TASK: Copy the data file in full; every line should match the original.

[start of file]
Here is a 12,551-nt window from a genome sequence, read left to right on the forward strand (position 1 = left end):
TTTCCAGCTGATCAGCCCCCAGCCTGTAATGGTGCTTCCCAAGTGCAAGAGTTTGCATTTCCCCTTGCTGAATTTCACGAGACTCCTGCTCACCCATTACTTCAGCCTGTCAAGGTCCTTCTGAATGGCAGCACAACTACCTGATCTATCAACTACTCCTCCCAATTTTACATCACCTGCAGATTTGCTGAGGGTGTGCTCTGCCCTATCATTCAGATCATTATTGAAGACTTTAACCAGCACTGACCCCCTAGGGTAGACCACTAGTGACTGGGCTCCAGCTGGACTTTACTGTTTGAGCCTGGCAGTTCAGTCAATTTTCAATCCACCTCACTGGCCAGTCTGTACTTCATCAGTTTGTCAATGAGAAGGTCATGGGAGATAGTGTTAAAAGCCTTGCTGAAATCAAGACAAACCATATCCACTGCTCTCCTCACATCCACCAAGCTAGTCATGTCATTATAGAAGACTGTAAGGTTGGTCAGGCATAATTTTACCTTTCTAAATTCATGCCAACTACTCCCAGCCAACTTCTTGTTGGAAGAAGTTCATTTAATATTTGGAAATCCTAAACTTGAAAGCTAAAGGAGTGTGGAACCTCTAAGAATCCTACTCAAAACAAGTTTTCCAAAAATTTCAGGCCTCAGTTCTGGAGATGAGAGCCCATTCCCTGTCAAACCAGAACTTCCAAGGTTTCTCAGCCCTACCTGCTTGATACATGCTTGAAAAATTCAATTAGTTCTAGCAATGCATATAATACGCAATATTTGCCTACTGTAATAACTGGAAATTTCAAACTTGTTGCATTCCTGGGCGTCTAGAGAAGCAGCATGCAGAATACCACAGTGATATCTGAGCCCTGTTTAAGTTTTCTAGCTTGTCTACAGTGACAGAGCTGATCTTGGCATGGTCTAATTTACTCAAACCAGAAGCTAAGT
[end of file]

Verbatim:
Here is a 12,551-nt window from a genome sequence, read left to right on the forward strand (position 1 = left end):
TTTCCAGCTGATCAGCCCCCAGCCTGTAATGGTGCTTCCCAAGTGCAAGAGTTTGCATTTCCCCTTGCTGAATTTCACGAGACTCCTGCTCACCCATTACTTCAGCCTGTCAAGGTCCTTCTGAATGGCAGCACAACTACCTGATCTATCAACTACTCCTCCCAATTTTACATCACCTGCAGATTTGCTGAGGGTGTGCTCTGCCCTATCATTCAGATCATTATTGAAGACTTTAACCAGCACTGACCCCCTAGGGTAGACCACTAGTGACTGGGCTCCAGCTGGACTTTACTGTTTGAGCCTGGCAGTTCAGTCAATTTTCAATCCACCTCACTGGCCAGTCTGTACTTCATCAGTTTGTCAATGAGAAGGTCATGGGAGATAGTGTTAAAAGCCTTGCTGAAATCAAGACAAACCATATCCACTGCTCTCCTCACATCCACCAAGCTAGTCATGTCATTATAGAAGACTGTAAGGTTGGTCAGGCATAATTTTACCTTTCTAAATTCATGCCAACTACTCCCAGCCAACTTCTTGTTGGAAGAAGTTCATTTAATATTTGGAAATCCTAAACTTGAAAGCTAAAGGAGTGTGGAACCTCTAAGAATCCTACTCAAAACAAGTTTTCCAAAAATTTCAGGCCTCAGTTCTGGAGATGAGAGCCCATTCCCTGTCAAACCAGAACTTCCAAGGTTTCTCAGCCCTACCTGCTTGATACATGCTTGAAAAATTCAATTAGTTCTAGCAATGCATATAATACGCAATATTTGCCTACTGTAATAACTGGAAATTTCAAACTTGTTGCATTCCTGGGCGTCTAGAGAAGCAGCATGCAGAATACCACAGTGATATCTGAGCCCTGTTTAAGTTTTCTAGCTTGTCTACAGTGACAGAGCTGATCTTGGCATGGTCTAATTTACTCAAACCAGAAGCTAAGT